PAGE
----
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Storytelling and resistance are powerful tools of both lawyering and individual identity, as I argue in this brief essay published in Narrative as part of a dialogue on disability, narrative, and law with Rosemarie Garland-Thompson and Ellen Barton. Garland-Thompson's work shows us the life-affirming potential of storytelling, its role in shaping disability identity, and its role in communicating that identity to the outside world. By contrast, Barton powerfully shows how those same life-affirming narratives can force a certain kind of storytelling, can create a mandate to tell one story and not another. In short, Barton reminds us of the need to respect other kinds of stories.

The clinical lawyering pedagogy of Jean Koh-Peters and the late Kathleen Sullivan demonstrated a parallel dialectic. Koh-Peters urged aspiring lawyers to use a storytelling approach as the best way both to empower clients – who often want their stories told in court – and to represent their interests before decision-makers who respond to compelling narratives. Sullivan, by contrast, encouraged a resistance approach to advocacy. She helped her law students see that their clients in a clinic on Advocacy for Parents and Children had been forced to reveal the private details of their lives far more than most Americans, and thus that resisting state intrusion was an important part of the advocate's role.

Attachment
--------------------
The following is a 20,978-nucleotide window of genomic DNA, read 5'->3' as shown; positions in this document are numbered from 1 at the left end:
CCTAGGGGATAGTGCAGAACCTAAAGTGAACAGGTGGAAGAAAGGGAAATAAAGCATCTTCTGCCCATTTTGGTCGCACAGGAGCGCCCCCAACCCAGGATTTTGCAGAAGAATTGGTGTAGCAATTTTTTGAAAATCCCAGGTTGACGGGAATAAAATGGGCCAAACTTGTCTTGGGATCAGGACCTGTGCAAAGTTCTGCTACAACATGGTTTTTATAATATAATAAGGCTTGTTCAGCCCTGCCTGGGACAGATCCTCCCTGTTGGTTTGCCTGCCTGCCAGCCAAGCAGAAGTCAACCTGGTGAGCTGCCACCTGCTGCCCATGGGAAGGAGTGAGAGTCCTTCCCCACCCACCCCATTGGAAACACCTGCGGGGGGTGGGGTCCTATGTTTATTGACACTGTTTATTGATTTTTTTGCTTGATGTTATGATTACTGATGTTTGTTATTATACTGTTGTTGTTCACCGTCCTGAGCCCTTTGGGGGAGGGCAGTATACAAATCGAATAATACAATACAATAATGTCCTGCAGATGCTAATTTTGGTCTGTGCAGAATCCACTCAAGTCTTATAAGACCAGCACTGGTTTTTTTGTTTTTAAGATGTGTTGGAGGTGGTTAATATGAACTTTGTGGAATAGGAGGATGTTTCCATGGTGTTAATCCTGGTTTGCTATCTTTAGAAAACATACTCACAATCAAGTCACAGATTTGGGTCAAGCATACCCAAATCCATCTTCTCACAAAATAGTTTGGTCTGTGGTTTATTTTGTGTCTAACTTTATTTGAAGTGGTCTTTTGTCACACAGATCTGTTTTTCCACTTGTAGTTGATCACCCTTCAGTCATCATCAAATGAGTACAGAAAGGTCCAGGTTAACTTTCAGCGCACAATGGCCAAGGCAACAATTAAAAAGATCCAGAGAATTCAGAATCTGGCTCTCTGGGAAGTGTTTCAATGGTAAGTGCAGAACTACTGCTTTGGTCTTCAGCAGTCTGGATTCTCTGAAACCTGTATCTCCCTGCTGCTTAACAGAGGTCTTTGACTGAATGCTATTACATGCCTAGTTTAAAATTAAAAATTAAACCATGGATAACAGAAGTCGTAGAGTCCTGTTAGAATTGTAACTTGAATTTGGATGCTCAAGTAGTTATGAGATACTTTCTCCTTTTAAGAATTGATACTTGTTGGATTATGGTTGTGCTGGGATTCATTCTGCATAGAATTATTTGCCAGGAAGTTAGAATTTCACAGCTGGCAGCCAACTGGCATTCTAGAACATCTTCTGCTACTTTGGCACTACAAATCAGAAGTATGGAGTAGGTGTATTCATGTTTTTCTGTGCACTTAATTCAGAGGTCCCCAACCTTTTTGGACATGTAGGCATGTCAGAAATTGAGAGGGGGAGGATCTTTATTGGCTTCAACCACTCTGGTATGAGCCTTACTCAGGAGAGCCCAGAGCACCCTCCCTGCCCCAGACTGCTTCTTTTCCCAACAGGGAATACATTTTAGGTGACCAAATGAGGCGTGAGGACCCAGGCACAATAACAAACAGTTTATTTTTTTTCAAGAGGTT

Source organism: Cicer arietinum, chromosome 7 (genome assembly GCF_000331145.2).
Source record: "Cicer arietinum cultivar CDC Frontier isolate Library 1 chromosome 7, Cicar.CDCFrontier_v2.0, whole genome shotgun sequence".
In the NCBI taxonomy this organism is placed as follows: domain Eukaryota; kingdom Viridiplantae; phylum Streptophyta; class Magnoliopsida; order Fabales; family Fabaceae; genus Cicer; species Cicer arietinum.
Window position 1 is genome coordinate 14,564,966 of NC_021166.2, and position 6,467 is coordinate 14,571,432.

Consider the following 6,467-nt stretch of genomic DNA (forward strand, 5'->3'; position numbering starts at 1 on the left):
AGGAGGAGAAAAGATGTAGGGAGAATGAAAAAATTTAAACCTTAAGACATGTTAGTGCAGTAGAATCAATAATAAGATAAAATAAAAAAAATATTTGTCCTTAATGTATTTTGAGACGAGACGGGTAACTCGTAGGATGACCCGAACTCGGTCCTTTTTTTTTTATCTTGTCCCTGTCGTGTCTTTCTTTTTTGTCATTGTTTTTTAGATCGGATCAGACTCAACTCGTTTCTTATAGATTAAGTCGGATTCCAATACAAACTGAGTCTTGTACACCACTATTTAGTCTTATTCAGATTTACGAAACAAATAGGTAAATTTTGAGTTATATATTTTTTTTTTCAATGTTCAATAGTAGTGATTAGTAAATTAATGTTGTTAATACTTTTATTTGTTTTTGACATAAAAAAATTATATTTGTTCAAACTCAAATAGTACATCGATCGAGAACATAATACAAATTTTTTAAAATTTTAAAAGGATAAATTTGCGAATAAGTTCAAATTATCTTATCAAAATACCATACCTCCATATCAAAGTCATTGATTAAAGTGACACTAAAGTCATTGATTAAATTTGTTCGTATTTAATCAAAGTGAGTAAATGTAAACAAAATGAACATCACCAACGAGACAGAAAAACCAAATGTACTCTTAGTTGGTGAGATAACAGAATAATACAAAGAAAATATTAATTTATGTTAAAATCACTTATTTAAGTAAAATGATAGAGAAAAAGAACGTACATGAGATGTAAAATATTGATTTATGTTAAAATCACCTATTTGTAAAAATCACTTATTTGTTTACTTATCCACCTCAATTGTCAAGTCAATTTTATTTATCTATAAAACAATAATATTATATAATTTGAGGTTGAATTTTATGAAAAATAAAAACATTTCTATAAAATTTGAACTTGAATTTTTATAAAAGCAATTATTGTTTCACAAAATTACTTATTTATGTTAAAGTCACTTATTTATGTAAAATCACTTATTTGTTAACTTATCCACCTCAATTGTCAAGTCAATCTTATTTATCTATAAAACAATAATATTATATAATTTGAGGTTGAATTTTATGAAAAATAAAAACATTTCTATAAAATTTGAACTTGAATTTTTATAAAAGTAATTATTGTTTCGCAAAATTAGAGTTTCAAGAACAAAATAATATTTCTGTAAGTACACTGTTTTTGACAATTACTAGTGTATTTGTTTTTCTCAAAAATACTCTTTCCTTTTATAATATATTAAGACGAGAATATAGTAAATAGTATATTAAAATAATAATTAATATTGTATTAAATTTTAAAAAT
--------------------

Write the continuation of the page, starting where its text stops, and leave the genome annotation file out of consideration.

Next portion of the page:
Ultimately, these perspectives – on law and identity – alert us not only to the importance of telling new stories, and of telling challenging stories, but also to the occasional, yet vital, need to stop the stories. They call our attention to the overlooked moment when identity shapes itself by resisting the demand to tell stories.


Civil Rights and Discrimination | Disability Law | Health Law and Policy | Law | Law and Society